Today (May 14), J. Cole
his first full-length album since
in 2018. About every two years J. Cole comes out with a project, however this recent gap of about three years has been the longest we’ve ever had to wait for a solo J. Cole record.
The last three years have not been a complete hiatus for Cole; in 2019 he
Revenge of the Dreamers III,
a collaborative album with his Dreamville label mates along with the hit-single
Revenge of the Dreamers III
set the stage for
in a myriad of ways. The track
is thematically a song about J. Cole trying to find his place in the hip-hop industry, in it he says “stuck in the middle of two generations, I’m little bro and big bro all at once.” Then the release of
Revenge of the Dreamers III
and its accompanying documentary showed that J. Cole is stepping up to his role as the “big bro” in the rap game by using his platform and star power to bring smaller producers and rappers into collaboration with top-tier talent.
is a continuation of these recent themes; Cole raps a lot about what people expect from him, who he feels pressured to be, and uncertainty about what’s next for him.
Featured on this album is a wide variety of artists:
9 5 s o u t h - featuring Lil Jon and Cam’ron
Cam’ron’s voice is the first thing you hear on the album, but don’t get too excited - there is no Cam’ron verse.
9 5 s o u t h
is a strong opening track with memorable lines like “bullets be humming like Cudi” and the double entendre “God’s watchin Hey Yahweh, looked up to the sky and we sending them ya’ way.” The song is all about Cole’s longevity as an artist and current prowess as one of rap’s top tier talents. Lil Jon closes out the track by doing what he does best, screaming at people about the club.
a m a r i - (no features)
“Plotting my escape,” are the first words in this track. This is the first of many songs on this album where Cole discusses being disenchanted by the rap game. Coincidentally this song is also where J Cole gives the first of many NBA-player namedrops; in a m a r i, Cole shouts out Russel Westbrook and his signature “rock the baby” celebration.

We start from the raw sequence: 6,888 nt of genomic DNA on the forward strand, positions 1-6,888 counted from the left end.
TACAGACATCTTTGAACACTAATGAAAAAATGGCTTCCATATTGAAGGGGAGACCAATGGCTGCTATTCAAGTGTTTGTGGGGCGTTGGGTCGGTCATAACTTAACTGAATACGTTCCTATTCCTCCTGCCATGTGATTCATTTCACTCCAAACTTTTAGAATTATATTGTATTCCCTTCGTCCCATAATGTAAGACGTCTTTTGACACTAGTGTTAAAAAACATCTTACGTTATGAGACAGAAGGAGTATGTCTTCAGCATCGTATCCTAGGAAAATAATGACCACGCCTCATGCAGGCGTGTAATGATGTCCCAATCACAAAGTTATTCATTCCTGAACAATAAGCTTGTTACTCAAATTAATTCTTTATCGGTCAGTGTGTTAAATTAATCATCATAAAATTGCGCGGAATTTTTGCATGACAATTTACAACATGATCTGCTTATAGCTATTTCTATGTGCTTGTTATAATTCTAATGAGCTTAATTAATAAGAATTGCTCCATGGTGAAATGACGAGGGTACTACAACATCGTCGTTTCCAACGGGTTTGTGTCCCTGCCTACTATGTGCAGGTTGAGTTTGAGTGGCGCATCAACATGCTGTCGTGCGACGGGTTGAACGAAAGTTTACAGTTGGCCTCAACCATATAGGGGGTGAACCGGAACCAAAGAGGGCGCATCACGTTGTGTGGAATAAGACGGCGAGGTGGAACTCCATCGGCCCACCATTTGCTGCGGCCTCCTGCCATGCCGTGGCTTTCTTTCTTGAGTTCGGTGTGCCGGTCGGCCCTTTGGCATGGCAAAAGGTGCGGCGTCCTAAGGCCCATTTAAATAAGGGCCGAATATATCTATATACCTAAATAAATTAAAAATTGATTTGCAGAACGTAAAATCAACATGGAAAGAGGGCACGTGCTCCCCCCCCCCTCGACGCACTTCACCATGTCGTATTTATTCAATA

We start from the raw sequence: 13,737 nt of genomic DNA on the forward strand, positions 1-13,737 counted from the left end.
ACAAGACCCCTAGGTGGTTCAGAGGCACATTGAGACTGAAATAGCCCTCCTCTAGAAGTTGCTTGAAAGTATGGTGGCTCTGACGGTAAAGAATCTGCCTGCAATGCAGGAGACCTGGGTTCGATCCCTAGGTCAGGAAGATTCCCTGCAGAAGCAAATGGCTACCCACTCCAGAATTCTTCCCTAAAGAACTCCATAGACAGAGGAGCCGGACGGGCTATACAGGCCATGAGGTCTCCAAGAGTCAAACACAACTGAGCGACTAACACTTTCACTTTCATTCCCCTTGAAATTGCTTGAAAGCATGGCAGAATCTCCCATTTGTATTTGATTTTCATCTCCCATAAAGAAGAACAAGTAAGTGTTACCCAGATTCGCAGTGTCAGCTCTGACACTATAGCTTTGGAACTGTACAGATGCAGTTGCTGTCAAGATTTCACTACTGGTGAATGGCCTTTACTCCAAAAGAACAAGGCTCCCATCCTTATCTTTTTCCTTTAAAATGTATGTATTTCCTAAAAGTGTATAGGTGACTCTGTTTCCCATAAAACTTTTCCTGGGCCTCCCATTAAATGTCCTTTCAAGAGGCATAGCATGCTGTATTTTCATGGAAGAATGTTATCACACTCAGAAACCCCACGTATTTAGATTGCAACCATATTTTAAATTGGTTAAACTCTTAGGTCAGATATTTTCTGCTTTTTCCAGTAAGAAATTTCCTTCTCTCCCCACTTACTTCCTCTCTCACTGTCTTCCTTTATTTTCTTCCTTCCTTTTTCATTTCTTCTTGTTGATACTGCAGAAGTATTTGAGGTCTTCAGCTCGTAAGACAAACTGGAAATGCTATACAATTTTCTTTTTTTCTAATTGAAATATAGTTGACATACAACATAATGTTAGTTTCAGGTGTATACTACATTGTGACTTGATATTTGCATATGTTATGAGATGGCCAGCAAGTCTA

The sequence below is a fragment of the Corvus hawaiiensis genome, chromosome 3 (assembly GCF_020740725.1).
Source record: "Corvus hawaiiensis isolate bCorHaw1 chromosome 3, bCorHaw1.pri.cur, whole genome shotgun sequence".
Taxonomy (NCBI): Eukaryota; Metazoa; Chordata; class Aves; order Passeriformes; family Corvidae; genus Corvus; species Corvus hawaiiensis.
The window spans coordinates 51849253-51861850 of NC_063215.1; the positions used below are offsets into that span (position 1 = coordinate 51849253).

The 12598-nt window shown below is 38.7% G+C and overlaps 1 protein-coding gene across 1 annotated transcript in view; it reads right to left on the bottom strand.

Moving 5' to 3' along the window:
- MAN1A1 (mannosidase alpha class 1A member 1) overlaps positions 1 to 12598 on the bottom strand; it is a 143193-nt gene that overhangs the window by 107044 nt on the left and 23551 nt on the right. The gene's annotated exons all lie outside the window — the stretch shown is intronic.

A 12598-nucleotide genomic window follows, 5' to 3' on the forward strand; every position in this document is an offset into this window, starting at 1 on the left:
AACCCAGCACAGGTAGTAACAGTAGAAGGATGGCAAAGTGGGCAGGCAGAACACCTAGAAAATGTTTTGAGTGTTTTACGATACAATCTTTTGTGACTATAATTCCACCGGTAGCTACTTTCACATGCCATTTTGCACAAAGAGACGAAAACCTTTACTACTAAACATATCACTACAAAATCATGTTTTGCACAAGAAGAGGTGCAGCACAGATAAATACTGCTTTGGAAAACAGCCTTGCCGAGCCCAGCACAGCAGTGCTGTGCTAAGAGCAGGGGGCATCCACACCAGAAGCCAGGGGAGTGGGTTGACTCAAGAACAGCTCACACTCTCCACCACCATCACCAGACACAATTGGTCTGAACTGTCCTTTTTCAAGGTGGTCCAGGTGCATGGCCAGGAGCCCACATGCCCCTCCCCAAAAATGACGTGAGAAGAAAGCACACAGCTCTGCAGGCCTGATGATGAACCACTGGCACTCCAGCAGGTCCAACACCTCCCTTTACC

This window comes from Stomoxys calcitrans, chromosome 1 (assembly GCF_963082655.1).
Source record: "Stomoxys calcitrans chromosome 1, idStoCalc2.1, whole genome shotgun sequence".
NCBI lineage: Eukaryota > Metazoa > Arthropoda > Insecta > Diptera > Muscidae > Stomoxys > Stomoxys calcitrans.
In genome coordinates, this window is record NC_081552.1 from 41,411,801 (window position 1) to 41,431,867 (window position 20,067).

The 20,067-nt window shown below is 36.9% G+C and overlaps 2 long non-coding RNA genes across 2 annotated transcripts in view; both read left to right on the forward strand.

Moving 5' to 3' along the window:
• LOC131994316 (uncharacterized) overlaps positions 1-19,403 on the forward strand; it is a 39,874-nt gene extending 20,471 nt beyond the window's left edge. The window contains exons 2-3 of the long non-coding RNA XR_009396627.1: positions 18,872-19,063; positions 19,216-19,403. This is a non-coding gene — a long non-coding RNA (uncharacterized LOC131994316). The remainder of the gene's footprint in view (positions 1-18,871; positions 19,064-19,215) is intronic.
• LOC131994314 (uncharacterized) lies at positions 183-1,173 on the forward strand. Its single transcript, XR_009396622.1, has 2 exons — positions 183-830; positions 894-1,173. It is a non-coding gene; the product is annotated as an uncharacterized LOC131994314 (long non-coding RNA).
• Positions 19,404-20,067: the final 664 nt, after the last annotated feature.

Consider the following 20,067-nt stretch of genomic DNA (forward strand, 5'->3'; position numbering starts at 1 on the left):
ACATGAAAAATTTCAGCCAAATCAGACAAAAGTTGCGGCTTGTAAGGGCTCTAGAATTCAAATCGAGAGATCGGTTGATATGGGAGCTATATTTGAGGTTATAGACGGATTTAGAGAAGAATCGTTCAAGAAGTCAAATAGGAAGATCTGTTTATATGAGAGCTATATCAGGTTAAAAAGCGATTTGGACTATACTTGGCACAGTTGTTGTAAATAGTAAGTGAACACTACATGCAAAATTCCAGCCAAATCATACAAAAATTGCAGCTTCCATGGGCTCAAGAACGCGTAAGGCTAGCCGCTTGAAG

m y . l i f e - featuring Morray and 21 Savage
This track is perhaps the most dynamic song on the album. DJ’s will likely cut the first 40 seconds of the intro for radio play, but overall it’s a very lively song. Morray who broke out with his hit
is getting a huge co-sign being on this J. Cole album, and strangely enough J. Cole and 21 Savage go together like peanut butter and jelly.
a p p l y i n g . p r e s s u r e - (no features)
Cole uses this song to explain the difference between himself and other rappers, without disparaging them. Cole alludes to Eminem, David East and Rick Ross; drawing juxtaposition between himself and other lyricists. The stand out line on this track is “Envy keeps your pockets empty, so focus on you. If you broke and clownin’ on a millionaire, the joke is on you.”
p u n c h i n ‘ . t h e . c l o c k - featuring Damian Lillard
This is a classic storytelling song. In p u n c h i n ‘ . t h e . c l o c k, Cole tells his story from boyhood to being “rich” and feeling like “nobody understandin’ me.” Unfortunately, there is no Damian Lillard rap verse despite the fact that Lillard is often lauded as the best NBA player rapping. The most memorable line on this track is “I got more cribs that Habitat for Humanity.”
1 0 0 . m i l ‘ - (no features)